I hate science fiction. I know that may make me unpopular with a lot of fashion doll collectors, as I know there’s a lot of crossover between these two groups. There are also a good number of science fiction dolls that use fashion doll bodies. The Robert Tonner Doll Company has produced dolls from Dr. Who, Firefly, Tron, The Hunger Games, and more. I don’t own any of these dolls, as I’ve seen about two science fiction movies in my life–and that was under protest.
I mention this because I just purchased my first science fiction-inspired doll. (That’s doll, not “character figure.” Changing the name does not change that fact that it is a doll, although it may make it more palatable for geeky male collectors.) The doll is “Jupiter Ascending,” which shares the same name as a science fiction movie currently in theatres. The movie apparently stars an actress named Mila Kunis. I have no idea who this woman is, which, according to my friends, makes me a pop culture imbecile. So be it.
Anyway, since I had no previous knowledge of what the actress looks like (I have since Googled her), I had no expectations of what her sculpt should look it. I am told that it bears only passing resemblance to Mila. You be the judge of that. I just think she’s a pretty doll, and, as a fashion doll collector, that’s all I care about.
I mention this because sci-fi fans/doll collectors may have some disappointed expectations in this doll due to the alleged fact that the doll bears little resemblance to the actress it is supposed to portray. I urge those who fall into that category to look beyond that factor–if you do, you are missing one gorgeous doll.
I have mentioned before in this blog that I very, very rarely purchase a doll soon after it is released. This rule especially applies to Tonner dolls, as the company holds frequent and generous sales, in some cases not that long after the dolls first appear on the market. That said, there is the occasional doll that strikes my fancy so much I do purchase her out of the gate. The last time this happened was last year soon after the Tonner Convention, when 15th Anniversary Tyler was offered for sale. I could not push that “buy” button soon enough, and I was rewarded with a truly stunning, quality doll.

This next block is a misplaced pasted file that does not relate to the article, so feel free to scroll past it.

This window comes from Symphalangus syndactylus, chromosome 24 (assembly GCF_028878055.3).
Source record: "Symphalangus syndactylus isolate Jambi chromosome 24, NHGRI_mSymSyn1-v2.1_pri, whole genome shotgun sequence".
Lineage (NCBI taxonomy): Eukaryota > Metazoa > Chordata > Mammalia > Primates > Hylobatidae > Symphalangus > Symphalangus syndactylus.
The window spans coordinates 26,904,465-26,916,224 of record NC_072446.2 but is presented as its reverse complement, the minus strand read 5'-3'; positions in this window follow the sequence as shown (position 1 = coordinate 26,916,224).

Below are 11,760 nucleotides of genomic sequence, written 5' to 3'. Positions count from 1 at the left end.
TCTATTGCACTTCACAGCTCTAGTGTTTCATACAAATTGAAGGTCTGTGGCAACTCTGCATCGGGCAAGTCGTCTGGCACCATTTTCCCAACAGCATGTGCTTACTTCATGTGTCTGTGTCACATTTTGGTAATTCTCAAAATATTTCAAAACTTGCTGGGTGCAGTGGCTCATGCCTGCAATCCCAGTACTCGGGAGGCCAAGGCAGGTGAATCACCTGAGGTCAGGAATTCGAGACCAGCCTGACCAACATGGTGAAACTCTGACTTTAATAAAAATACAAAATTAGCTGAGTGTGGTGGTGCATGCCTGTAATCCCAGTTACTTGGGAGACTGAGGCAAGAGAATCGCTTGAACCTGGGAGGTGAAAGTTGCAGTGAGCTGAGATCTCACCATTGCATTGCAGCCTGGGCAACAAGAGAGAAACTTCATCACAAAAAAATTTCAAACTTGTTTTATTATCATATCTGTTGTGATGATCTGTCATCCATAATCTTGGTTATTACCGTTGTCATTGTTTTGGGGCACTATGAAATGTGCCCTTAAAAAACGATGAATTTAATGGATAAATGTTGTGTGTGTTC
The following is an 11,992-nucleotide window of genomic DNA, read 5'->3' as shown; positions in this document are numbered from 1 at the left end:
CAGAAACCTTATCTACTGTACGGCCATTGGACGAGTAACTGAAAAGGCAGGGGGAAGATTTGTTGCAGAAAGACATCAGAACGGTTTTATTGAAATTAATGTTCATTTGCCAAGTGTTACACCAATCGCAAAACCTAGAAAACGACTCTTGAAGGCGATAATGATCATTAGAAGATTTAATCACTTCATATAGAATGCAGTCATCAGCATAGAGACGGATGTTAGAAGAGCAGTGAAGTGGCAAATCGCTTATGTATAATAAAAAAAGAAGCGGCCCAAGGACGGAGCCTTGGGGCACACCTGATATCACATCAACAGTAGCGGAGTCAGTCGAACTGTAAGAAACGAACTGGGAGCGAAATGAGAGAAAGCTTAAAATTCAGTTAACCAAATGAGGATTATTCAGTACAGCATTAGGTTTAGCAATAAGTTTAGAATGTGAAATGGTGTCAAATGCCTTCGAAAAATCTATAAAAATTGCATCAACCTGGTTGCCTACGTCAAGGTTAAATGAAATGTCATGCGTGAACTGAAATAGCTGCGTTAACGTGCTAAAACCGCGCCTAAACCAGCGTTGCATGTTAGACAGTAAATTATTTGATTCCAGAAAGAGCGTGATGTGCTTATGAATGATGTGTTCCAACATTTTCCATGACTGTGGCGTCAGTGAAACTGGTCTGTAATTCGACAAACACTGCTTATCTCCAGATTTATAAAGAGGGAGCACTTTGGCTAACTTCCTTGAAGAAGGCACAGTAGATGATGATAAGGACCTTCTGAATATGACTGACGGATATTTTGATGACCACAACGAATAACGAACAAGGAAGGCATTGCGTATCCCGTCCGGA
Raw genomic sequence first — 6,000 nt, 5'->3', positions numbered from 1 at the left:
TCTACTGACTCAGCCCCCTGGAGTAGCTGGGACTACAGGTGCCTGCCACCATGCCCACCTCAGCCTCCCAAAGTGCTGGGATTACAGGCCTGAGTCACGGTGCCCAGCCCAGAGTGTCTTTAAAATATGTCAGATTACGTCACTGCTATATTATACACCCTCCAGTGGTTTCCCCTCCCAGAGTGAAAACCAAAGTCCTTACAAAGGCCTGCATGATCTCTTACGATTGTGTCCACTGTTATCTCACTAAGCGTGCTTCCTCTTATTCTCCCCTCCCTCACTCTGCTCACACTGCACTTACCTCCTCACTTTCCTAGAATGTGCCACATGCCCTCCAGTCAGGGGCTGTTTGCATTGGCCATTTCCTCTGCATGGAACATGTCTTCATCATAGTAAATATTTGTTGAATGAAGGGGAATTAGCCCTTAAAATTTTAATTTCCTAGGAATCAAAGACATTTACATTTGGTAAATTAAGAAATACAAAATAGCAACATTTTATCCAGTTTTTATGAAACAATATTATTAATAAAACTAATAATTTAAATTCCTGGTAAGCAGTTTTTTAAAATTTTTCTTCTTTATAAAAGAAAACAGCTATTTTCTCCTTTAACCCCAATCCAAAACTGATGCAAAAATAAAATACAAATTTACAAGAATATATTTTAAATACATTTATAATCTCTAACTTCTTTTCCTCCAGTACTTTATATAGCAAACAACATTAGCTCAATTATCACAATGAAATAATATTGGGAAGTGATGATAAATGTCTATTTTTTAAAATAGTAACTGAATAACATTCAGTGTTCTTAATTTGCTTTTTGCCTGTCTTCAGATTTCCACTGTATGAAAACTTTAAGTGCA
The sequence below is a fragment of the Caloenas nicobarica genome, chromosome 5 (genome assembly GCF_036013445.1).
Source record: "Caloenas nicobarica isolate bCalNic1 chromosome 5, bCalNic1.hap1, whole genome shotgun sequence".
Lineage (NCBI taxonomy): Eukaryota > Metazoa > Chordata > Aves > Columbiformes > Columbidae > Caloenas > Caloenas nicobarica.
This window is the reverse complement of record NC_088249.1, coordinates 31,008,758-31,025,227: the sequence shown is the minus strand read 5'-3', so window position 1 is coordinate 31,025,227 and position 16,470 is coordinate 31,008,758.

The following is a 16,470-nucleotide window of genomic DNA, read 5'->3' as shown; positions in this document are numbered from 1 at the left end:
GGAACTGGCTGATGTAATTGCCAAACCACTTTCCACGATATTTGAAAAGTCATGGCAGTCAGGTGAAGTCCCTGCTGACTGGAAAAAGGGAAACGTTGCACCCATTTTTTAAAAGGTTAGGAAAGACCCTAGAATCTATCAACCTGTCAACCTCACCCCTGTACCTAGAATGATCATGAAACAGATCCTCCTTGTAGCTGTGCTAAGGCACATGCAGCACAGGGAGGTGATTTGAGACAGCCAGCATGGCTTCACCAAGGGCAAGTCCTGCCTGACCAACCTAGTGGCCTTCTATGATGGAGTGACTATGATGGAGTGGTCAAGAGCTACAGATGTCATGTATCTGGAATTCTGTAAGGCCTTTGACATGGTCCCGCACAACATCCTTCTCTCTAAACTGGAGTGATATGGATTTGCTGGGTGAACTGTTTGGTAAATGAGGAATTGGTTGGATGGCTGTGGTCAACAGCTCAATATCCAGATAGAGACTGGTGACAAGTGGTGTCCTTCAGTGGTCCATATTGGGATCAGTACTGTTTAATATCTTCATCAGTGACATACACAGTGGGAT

I felt the same way when I saw pre-production photos of Jupiter Ascending. She is so different from the many fashion dolls in my collection, and her outfit to me looked like haute couture at its finest. I could totally see a human-sized version of this dress worn by a model strutting the catwalk during New York Fashion Week. I decided to break my “wait for a sale” rule and purchase her from a retailer. Although the doll’s MSRP is $240, she can generally be had for $200 or a bit less from most retailers, who typically discount their dolls 15%-20% when they are first released.
I received Jupiter in the post yesterday, and I was impressed as soon as I opened the box. Let me say at the start that this doll’s complex getup–a reproduction of a gown worn in the film–could very easily have been executed in a very chintzy, gaudy manner. Its excess of sequins, embroidery, and attached flowers of different sizes could have spelled disaster in the hands of a less practiced dollmaker. But Robert Tonner did this costume justice in its recreation. The gown is high-quality and tasteful. Yes, it’s way over the top, but that’s what haute couture (and, I suppose, the latest fashion in science fiction films) is supposed to be.
The gown’s fit is perfect, and it drapes beautifully from her waist.
The design continues on the sides and back. No cutting corners here.
Sequins, embroidery, and flowers are tastefully arranged on the gown.
Her headpiece is a marvel. It is huge, and, again, in less practiced hands, it could have been gaudy as hell. But somehow it works. It is attached to the head with a loop that fits over the back of the doll’s updo, making it very sturdy. No chance of this thing falling off.
The shoes are simple, white pumps. An appropriate choice, as any more frippery at this point would be a bit much.
There are two items that I would have done differently. The dress is lined in white only from the waist down, which makes those areas above the waist not covered in sequins or embroidery a bit sheer. And Jupiter’s right boob is lacking in this frippery. (Can you tell I like that word?)
I personally don’t care to see my doll’s boobs in a full-length gown. (I’m no Sybarite fan.) I have no idea why Tonner chose not to line the top of the dress. It seems like an odd choice, given the attention to detail of the rest of the dress.
Jupiter also came with wrist cuffs, which I believe were recreated from the film. On the doll, they are flimsy and cheap-looking, and they attach with a large snap, which makes them lay awkwardly on the doll’s wrists. I took them off as soon as I finished photographing the doll. They add nothing to the outfit. The earrings were lovely, though. Small silver rhinestone flowers. A nice change from the studs Tonner usually gives his girls.
As far as the sculpt goes, I just love it. It would be terrific to see this face again in a fashion doll line (although, since it was produced under license, that’s not likely). Jupiter has a lovely, serene face with just a hint of a smile. Her face is fuller than most of Tonner’s fashion dolls, which, IMHO, makes her a refreshing change from the vast majority of angular faces in my collection.
So that’s all I have to say about that. Your thoughts?